I was about 43 when the symptoms first made their appearance. They were subtle and gradual, I had no idea they would eventual bring me to the edge of debilitation. Aural fullness was the very first indicator that something wasn’t quite right. I noticed that when I showered the water kind of echoed off my head. Almost like when you get water in your ear at the pool. This started happening daily and I was confused as I couldn’t believe I forgot how to shower without getting water in my ears! Then that feeling started occurring outside of the shower but it felt more like being at altitude. I would constantly stretch my jaw and plug my nose and blow desperately trying to get them to pop. They never did. I even purchased a $150 device called an Ear Popper mostly used by divers and people who fly a lot. It would blast air into the Eustachian tube and try to equalize pressure. It didn’t work.
My second symptom was hollow breathing. With each breath I drew I could hear the air rush through my left nasal passage and back out again. Imagine sort of a Darth Vader breathing noise in your head every time you inhale and exhale. Not congested by any means, just “hollow”. A visit to the doctor resulted in steroidal nasal sprays and saline nasal rinses. It’s didn’t work.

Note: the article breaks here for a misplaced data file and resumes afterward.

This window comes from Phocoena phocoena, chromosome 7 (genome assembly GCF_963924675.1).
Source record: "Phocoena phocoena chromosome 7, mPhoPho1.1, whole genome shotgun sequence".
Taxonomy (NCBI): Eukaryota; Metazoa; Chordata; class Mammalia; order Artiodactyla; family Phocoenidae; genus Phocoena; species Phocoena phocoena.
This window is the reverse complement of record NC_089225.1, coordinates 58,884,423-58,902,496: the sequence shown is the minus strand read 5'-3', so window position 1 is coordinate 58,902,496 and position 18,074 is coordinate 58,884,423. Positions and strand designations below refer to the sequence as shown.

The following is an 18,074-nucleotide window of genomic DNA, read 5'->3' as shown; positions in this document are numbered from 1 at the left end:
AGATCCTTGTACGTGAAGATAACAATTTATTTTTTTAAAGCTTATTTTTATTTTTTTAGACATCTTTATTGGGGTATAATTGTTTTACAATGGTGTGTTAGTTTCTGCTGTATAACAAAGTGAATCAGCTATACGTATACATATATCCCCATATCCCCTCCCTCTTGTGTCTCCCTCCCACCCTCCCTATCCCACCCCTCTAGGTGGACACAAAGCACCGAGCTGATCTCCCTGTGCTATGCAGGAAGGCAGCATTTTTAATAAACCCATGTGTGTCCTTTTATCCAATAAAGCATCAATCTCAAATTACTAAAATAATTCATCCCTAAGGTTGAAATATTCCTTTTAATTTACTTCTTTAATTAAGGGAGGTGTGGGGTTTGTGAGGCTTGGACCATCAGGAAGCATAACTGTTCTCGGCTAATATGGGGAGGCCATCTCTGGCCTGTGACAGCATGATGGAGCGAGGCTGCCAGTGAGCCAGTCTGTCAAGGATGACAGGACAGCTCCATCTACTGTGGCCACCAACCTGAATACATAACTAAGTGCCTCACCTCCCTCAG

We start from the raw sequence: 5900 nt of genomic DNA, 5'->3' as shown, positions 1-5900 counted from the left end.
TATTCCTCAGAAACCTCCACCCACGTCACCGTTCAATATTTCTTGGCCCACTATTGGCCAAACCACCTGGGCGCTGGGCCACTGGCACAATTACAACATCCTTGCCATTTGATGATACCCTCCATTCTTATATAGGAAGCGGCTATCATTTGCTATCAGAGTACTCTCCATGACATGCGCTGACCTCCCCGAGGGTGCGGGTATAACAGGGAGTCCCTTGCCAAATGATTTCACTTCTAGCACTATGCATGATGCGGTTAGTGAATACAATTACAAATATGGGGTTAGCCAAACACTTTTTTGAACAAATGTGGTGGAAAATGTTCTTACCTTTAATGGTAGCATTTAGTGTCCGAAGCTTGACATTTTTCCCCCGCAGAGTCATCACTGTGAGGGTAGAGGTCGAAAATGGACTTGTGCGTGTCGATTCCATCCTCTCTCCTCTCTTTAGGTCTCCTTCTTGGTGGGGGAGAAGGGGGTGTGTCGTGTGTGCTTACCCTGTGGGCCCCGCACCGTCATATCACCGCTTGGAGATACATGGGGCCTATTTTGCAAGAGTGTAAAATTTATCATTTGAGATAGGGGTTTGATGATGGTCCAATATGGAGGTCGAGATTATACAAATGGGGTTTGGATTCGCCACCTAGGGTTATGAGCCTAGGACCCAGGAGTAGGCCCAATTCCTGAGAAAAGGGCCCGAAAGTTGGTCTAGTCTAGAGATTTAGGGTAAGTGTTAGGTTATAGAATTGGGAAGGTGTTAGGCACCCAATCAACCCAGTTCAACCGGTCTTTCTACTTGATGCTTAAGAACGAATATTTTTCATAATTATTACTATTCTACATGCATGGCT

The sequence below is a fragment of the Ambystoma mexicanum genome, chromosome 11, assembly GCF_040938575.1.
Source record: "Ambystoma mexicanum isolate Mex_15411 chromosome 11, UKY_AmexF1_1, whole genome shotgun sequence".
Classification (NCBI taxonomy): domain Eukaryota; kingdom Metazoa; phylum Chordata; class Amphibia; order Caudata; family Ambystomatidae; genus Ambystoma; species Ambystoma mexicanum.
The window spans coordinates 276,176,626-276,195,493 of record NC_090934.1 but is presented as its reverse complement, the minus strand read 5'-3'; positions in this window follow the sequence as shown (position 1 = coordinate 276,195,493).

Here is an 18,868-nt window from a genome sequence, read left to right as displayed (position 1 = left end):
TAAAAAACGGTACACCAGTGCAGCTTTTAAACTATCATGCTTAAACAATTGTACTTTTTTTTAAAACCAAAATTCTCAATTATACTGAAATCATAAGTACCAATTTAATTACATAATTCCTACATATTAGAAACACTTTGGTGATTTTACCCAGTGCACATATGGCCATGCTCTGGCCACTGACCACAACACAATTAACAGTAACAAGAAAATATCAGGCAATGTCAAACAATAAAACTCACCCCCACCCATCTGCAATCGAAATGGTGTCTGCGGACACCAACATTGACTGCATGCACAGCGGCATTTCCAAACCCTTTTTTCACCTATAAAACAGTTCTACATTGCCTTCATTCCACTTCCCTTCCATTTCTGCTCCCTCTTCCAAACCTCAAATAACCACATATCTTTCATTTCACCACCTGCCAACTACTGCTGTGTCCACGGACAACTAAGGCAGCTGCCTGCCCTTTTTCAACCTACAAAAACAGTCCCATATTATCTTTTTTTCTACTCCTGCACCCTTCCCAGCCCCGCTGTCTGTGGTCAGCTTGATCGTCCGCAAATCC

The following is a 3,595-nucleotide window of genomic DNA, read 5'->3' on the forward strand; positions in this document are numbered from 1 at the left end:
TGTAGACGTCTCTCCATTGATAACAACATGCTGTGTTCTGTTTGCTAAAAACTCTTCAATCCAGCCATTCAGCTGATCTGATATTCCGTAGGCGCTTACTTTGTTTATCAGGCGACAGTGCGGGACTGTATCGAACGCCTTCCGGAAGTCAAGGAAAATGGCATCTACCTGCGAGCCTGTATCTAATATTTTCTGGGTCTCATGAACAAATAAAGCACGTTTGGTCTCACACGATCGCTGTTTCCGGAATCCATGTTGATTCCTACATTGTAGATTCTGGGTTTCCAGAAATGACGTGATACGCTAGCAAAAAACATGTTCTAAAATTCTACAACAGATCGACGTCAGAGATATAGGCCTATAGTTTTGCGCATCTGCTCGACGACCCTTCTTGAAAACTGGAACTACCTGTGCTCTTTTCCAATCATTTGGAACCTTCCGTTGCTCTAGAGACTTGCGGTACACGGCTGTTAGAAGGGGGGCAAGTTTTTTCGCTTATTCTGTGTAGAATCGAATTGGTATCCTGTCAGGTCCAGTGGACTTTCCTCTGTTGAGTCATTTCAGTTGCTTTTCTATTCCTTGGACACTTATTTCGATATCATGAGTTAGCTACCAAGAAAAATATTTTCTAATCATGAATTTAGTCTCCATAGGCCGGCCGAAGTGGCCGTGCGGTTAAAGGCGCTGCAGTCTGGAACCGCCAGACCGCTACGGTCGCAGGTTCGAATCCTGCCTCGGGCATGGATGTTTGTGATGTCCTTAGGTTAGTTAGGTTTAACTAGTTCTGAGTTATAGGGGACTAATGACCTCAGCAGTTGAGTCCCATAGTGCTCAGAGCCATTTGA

Pulsatile tinnitus was the third system and it came on shortly after. The sound of my own heartbeat whomping in my left ear would occur usually when my heart rate increased. Walking, moving around, any kind of activity would unleash this beast in my head. Again, subtlety at first but as time progressed it became louder and more frequent. I just thought I was really out of shape as something as simple as getting up to get a drink would result in a constant and relentless “Whoomp! Whoomp! Whoomp! In my ear. At least, it would end up happening without any kind of activity at all. Just there, all the time. Up until this point, about a year after onset, I had believed this all to be in my head. That I was imagining these oddities. No normal person hears this stuff and if they did, they didn’t talk about it. I had never heard of anyone having such issues. Was I going crazy? I had to finally tell the only person who I know would never judge me, my amazing wife. Another visit to the doctor had me prescribed Ativan, an anti-anxiety medication used to calm you down and ease my heart rate. It didn’t work.
My fourth symptom came on quickly and it was the true indicator that something was wrong, My own voice became louder and sort of distorted. At first it was certain words that would set it off. Long words with lots of “e”s and “o”s would cause a strong vibration that could be felt across my nose, forehead and occipital bone. Now, every word sends what feels like an electric shock directly to my brain. Although I still had the ability to speak, I eventually lost the desire to. I was prescribed anti-depressants and referred to an ENT( ear, nose, throat) specialist. That resulted in a Myringotomy, a tube place in my eardrum to drain fluid from my middle ear. Problem was, there was no fluid and it created another hole in my head. It was awful and I had it taken out a week later. It didn’t work.